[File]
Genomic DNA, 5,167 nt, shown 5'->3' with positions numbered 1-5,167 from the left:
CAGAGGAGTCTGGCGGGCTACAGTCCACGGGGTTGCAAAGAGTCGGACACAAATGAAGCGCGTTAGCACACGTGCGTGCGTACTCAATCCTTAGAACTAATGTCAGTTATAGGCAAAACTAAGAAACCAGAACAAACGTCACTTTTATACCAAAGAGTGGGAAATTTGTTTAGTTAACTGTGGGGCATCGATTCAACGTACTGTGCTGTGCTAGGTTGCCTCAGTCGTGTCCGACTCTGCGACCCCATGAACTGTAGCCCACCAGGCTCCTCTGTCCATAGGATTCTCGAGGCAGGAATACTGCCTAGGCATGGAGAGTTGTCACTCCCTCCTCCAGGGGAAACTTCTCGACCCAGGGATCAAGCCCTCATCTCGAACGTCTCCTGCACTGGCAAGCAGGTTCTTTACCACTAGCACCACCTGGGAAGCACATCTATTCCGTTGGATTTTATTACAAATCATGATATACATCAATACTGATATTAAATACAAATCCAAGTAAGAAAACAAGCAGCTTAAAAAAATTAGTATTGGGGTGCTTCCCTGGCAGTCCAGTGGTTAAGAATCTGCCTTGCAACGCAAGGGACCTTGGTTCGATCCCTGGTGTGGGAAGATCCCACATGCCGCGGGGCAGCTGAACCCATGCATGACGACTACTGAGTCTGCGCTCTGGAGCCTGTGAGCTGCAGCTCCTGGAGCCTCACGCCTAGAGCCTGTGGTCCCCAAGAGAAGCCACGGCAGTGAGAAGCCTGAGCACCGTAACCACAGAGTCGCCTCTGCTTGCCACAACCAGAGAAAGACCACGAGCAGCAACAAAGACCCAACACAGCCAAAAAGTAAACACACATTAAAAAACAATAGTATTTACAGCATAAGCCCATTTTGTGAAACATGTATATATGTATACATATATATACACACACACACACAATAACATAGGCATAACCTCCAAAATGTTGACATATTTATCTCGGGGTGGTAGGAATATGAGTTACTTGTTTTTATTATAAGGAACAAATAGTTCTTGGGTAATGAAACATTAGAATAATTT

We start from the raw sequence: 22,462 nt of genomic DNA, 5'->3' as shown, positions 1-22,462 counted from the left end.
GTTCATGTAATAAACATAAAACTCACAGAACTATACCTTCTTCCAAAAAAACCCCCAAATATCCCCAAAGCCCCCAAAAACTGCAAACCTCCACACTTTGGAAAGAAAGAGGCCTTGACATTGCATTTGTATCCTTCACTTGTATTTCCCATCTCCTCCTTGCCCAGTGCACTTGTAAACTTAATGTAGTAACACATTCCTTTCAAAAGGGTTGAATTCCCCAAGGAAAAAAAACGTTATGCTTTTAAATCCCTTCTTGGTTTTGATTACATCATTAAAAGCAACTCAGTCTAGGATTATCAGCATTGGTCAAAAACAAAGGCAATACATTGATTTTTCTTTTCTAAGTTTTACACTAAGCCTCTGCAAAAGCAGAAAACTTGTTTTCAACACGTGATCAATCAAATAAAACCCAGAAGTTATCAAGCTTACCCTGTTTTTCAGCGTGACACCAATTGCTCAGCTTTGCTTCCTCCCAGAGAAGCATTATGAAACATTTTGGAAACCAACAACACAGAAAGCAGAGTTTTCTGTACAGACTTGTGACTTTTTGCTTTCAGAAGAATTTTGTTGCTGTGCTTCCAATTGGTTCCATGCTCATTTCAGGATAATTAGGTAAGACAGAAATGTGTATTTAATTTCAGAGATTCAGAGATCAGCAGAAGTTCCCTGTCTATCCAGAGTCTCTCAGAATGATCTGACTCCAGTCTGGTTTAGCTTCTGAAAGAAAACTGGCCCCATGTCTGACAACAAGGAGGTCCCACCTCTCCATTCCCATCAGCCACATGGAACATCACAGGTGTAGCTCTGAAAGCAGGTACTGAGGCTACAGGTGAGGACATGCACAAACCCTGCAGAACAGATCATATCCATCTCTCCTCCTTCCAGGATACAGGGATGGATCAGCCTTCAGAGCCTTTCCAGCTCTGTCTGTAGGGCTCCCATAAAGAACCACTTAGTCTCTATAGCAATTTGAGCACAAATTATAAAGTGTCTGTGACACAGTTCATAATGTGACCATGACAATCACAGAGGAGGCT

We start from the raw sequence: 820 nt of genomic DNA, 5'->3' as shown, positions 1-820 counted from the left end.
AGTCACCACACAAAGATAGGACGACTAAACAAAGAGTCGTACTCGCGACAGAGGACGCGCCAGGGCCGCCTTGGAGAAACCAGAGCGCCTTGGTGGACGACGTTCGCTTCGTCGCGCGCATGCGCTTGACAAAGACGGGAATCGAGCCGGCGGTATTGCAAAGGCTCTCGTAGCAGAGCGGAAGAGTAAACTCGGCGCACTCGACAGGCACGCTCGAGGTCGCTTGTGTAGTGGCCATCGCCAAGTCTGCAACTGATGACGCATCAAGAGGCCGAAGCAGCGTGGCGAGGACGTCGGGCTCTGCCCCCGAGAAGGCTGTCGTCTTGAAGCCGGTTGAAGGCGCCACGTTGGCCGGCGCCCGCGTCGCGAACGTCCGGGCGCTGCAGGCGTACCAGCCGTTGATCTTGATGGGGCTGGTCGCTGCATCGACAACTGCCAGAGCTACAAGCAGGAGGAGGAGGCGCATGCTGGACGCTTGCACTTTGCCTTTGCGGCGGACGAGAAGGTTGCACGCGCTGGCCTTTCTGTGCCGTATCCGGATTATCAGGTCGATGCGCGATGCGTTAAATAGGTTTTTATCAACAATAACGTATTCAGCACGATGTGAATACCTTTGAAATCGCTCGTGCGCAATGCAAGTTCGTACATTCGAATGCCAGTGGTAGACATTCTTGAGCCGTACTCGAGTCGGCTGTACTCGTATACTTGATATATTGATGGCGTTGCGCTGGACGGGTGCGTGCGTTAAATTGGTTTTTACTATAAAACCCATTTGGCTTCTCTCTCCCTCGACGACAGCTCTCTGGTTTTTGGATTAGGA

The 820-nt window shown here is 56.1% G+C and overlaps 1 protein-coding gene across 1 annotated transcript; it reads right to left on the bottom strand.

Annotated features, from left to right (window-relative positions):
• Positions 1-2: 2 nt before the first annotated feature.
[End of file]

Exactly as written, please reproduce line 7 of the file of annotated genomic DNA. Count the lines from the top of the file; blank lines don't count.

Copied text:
The 820-nt window shown here is 56.1% G+C and overlaps 1 protein-coding gene across 1 annotated transcript; it reads right to left on the bottom strand.